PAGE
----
Recherche de nouvelles stratégies thérapeutiques pour le traitement de la tularémie : résistances bactériennes chez Francisella tularensis et développement de nouveaux antibiotiques bis-indoliques de synthèse

Yvan Caspar 1
1 TIMC-IMAG-TheREx - Thérapeutique Recombinante Expérimentale
TIMC-IMAG - Techniques de l'Ingénierie Médicale et de la Complexité - Informatique, Mathématiques et Applications, Grenoble - UMR 5525
Abstract : Tularemia is a zoonosis caused by the highly pathogenic bacterium Francisella tularensis. The most virulent subspecies, F. tularensis subsp. tularensis, is found only in North America while the subspecies F. tularensis subsp. holarctica is present in the whole Northern hemisphere. In France, all strains belong to the biovar I of the subspecies holarctica and more specifically to the phylogenetic subclade B.FTNF002-00. Although tularemia is usually not a severe disease in France, many patients suffer from therapeutic failures despite receiving an appropriate treatment. These treatments failures are observed in up to 25% of patients treated with ciprofloxacin or gentamicin, and up to 35% if patients treated with doxycycline. The causes of those therapeutic failures remain poorly elucidated. Analysis of the literature and determination of the susceptibility of 59 French F. tularensis subsp. holarctica strains to 18 antibiotics confirmed that to date, no strain with acquired resistance to any of the first-line antibiotics used for treatment of tularemia have been isolated. The fluoroquinolones (in particular ciprofloxacin and levofloxacin) exhibit the lowest minimal inhibitory concentrations, compared to gentamicin and doxycycline. Data obtained in vitro and in animal models are concordant with human data concerning the efficacy of antibiotics and therapeutic failure rates. Thus, we advocate the use of ciprofloxacin as first-line treatment for mild form of tularemia, and the use of doxycyclin only as a second-line treatment in patients with contraindications to fluoroquinolones. Azithromycin and telithromycin may also be considered as potential therapeutic alternatives for tularemia cases caused by biovar I strains of the susbspecies holarctica, but only for patients with contraindications to first-line antibiotics. Further data in animal models are however required to consolidate our in vitro data. The in vitro selection of fluoroquinolone-resistant strains of F. tularensis has been reported. This suggests that the in vivo selection of such resistant mutants may occur. In vitro, the main fluoroquinolone resistance mutations occur in the gyrA and gyrB genes that encode type II topoisomerases of F. tularensis. We have characterized the functional impact of such mutations in avirulent F. novicida strains, taken as a surrogate of F. tularensis. Supercoiling and DNA cleavage activity of GyrA/GyrB complexes reconstituted in vitro have been determined in the presence of fluoroquinolones. Fluoroquinolone resistance level was the highest in strains with a D87G/D87Y mutation in the GyrA subunit or +P466 mutation in the GyrB subunit. The mutation P43H located outside the GyrA Quinolone-Resistance-Determining-Region (QRDR) confered significant but lower fluoroquinolone resistance. The mutation D487R-∆K488 also outside GyrB QRDR did not cause fluoroquinolone resistance by itself, but increased the resistance level in case of concomitant D87G mutation. No mutation could be identified in vivo in the QRDR of gyrA and gyrB genes amplified from clinical samples collected in patients treated with a fluoroquinolone, although some of them experienced therapeutic failure. Finally, while searching for new antibiotic compounds, we identified new synthetic bis-indolic derivatives with antibacterial activity. Lead compounds were only bacteriostatic against F. tularensis but bactericidal against staphylococci including against multi-drug-resistant Staphylococcus aureus. MIC90 were measured at 2mg/L for F. tularensis and S. aureus strains for the most active compound. However, many developments are still required to improve their solubility in water, decrease their plasma proteins binding and elucidate their original mechanism of action.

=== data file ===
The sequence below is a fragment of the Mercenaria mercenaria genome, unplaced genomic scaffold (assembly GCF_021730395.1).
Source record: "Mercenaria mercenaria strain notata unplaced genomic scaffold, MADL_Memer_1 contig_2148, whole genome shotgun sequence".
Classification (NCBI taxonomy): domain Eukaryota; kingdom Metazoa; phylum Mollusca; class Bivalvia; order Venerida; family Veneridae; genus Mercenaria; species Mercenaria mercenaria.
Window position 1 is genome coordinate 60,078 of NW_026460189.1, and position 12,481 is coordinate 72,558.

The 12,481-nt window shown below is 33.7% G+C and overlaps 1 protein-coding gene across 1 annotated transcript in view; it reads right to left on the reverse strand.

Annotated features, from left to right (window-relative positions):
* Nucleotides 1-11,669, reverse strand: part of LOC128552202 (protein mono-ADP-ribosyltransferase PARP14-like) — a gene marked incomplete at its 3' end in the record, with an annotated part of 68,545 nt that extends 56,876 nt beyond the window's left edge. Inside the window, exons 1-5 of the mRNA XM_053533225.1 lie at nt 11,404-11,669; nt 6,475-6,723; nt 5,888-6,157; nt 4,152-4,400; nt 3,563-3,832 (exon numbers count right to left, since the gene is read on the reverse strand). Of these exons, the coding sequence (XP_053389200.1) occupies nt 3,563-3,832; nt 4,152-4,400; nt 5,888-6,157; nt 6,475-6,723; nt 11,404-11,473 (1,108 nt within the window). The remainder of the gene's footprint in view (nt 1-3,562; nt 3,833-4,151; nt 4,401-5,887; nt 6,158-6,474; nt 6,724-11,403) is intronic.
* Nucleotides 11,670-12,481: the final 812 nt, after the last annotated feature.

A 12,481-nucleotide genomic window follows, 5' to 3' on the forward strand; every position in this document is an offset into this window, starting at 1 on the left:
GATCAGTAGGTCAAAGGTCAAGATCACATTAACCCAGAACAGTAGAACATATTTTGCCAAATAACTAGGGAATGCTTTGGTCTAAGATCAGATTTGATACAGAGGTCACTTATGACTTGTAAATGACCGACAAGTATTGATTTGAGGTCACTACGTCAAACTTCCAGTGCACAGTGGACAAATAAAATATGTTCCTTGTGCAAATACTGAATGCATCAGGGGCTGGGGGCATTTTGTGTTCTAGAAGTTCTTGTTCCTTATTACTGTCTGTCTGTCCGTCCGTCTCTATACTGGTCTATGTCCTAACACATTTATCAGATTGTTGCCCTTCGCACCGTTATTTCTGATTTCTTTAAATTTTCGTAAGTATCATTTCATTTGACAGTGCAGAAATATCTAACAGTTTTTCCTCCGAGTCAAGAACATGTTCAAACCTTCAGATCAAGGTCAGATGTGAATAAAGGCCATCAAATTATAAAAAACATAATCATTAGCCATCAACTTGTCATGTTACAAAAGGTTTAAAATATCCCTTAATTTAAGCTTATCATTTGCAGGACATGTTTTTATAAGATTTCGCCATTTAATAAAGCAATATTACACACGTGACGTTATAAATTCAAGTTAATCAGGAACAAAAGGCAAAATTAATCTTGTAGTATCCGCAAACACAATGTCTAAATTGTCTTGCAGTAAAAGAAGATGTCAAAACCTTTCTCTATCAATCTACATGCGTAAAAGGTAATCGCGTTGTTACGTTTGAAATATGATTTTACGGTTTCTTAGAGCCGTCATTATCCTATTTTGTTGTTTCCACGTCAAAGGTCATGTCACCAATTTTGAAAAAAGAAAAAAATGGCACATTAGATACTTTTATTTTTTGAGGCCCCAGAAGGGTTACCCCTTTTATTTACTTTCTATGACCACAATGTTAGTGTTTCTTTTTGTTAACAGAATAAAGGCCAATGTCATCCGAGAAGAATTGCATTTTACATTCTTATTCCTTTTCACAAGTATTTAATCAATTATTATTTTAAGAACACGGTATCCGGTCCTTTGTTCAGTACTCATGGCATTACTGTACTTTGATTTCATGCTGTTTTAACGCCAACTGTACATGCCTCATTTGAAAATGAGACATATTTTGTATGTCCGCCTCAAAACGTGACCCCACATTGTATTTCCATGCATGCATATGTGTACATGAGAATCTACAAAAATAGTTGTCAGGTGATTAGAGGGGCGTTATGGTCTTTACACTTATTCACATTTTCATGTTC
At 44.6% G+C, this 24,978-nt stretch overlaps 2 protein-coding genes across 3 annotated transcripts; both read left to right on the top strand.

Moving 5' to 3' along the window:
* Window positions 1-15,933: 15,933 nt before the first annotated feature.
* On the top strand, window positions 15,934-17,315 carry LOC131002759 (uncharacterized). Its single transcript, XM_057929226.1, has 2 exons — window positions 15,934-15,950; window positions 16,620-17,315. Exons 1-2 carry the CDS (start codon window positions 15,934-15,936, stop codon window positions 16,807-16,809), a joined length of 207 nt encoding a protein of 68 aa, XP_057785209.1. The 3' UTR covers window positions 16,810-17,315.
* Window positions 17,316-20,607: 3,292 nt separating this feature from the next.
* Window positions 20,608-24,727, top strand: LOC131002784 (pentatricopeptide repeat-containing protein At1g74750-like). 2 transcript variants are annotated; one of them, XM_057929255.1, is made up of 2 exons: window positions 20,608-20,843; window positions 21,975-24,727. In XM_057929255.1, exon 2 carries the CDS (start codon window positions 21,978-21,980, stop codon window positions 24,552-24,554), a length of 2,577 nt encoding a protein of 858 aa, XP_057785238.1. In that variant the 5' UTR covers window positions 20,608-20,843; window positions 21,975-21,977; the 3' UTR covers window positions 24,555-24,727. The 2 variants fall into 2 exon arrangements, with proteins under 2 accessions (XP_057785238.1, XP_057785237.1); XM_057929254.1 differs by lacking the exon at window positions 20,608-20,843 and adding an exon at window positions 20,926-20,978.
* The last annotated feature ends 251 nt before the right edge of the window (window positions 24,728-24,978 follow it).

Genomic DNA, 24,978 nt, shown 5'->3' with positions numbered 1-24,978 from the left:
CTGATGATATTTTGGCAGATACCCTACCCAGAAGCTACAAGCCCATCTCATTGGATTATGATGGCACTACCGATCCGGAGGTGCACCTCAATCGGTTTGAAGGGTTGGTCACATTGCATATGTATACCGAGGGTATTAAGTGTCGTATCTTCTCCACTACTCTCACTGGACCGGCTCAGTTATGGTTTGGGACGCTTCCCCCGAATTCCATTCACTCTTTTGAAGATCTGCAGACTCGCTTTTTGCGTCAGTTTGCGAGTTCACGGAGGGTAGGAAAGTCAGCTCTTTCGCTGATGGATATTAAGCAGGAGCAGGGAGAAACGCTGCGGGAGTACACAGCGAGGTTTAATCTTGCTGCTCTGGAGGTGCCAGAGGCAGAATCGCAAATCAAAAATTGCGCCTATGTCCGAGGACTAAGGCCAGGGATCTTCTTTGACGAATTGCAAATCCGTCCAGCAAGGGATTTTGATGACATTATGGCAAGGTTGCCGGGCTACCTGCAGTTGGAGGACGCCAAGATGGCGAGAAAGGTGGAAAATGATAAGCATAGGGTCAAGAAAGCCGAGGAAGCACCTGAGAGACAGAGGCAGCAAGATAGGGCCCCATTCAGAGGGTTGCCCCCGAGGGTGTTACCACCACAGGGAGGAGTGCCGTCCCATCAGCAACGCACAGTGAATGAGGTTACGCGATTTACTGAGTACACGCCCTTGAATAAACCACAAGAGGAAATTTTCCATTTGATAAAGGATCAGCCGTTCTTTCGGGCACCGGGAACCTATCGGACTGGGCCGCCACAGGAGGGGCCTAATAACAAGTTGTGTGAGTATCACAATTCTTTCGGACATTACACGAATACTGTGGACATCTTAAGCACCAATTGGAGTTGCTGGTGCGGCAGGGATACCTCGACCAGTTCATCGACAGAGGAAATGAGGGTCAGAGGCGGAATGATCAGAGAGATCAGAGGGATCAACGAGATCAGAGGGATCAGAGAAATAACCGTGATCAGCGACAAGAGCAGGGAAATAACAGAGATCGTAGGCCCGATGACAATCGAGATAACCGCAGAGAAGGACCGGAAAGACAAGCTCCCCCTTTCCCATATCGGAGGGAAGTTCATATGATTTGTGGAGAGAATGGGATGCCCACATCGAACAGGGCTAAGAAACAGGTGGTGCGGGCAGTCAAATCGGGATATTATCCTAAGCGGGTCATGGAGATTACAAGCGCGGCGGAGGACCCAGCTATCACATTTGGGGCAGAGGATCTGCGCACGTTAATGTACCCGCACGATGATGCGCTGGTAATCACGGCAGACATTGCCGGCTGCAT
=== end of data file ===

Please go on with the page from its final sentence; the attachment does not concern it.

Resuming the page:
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Yvan Caspar. Recherche de nouvelles stratégies thérapeutiques pour le traitement de la tularémie : résistances bactériennes chez Francisella tularensis et développement de nouveaux antibiotiques bis-indoliques de synthèse. Virologie. Université Grenoble Alpes, 2017. Français. ⟨NNT : 2017GREAV028⟩. ⟨tel-02137367⟩



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